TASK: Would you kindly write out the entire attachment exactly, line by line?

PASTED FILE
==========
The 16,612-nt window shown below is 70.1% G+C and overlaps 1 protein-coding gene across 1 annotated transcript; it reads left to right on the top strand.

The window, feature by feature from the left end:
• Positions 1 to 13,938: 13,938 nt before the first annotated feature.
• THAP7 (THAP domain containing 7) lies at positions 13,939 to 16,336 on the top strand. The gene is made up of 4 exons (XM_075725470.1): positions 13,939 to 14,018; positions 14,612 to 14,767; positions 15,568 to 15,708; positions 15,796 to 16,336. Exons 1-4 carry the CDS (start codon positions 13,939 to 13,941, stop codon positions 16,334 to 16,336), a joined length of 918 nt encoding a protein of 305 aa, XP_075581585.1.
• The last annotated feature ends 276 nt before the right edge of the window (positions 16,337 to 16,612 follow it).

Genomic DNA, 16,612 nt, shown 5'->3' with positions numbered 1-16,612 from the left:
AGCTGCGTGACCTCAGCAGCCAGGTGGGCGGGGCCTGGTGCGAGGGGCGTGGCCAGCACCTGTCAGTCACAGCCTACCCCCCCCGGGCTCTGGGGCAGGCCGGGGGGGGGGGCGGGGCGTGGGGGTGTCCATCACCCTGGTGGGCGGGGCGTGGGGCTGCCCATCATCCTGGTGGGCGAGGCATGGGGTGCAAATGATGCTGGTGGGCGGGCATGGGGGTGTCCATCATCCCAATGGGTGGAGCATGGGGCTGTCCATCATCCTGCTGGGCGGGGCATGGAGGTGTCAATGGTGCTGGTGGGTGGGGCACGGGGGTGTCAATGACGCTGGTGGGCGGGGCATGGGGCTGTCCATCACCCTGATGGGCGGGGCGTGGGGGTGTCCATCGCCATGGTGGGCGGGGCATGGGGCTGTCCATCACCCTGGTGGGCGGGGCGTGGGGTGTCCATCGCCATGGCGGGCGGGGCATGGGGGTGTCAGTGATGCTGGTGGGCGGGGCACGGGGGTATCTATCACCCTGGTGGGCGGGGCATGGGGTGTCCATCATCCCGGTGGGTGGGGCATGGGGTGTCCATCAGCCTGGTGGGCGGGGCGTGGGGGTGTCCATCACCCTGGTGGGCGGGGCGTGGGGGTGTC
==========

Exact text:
The 16,612-nt window shown below is 70.1% G+C and overlaps 1 protein-coding gene across 1 annotated transcript; it reads left to right on the top strand.

The window, feature by feature from the left end:
• Positions 1 to 13,938: 13,938 nt before the first annotated feature.
• THAP7 (THAP domain containing 7) lies at positions 13,939 to 16,336 on the top strand. The gene is made up of 4 exons (XM_075725470.1): positions 13,939 to 14,018; positions 14,612 to 14,767; positions 15,568 to 15,708; positions 15,796 to 16,336. Exons 1-4 carry the CDS (start codon positions 13,939 to 13,941, stop codon positions 16,334 to 16,336), a joined length of 918 nt encoding a protein of 305 aa, XP_075581585.1.
• The last annotated feature ends 276 nt before the right edge of the window (positions 16,337 to 16,612 follow it).

Genomic DNA, 16,612 nt, shown 5'->3' with positions numbered 1-16,612 from the left:
AGCTGCGTGACCTCAGCAGCCAGGTGGGCGGGGCCTGGTGCGAGGGGCGTGGCCAGCACCTGTCAGTCACAGCCTACCCCCCCCGGGCTCTGGGGCAGGCCGGGGGGGGGGGCGGGGCGTGGGGGTGTCCATCACCCTGGTGGGCGGGGCGTGGGGCTGCCCATCATCCTGGTGGGCGAGGCATGGGGTGCAAATGATGCTGGTGGGCGGGCATGGGGGTGTCCATCATCCCAATGGGTGGAGCATGGGGCTGTCCATCATCCTGCTGGGCGGGGCATGGAGGTGTCAATGGTGCTGGTGGGTGGGGCACGGGGGTGTCAATGACGCTGGTGGGCGGGGCATGGGGCTGTCCATCACCCTGATGGGCGGGGCGTGGGGGTGTCCATCGCCATGGTGGGCGGGGCATGGGGCTGTCCATCACCCTGGTGGGCGGGGCGTGGGGTGTCCATCGCCATGGCGGGCGGGGCATGGGGGTGTCAGTGATGCTGGTGGGCGGGGCACGGGGGTATCTATCACCCTGGTGGGCGGGGCATGGGGTGTCCATCATCCCGGTGGGTGGGGCATGGGGTGTCCATCAGCCTGGTGGGCGGGGCGTGGGGGTGTCCATCACCCTGGTGGGCGGGGCGTGGGGGTGTC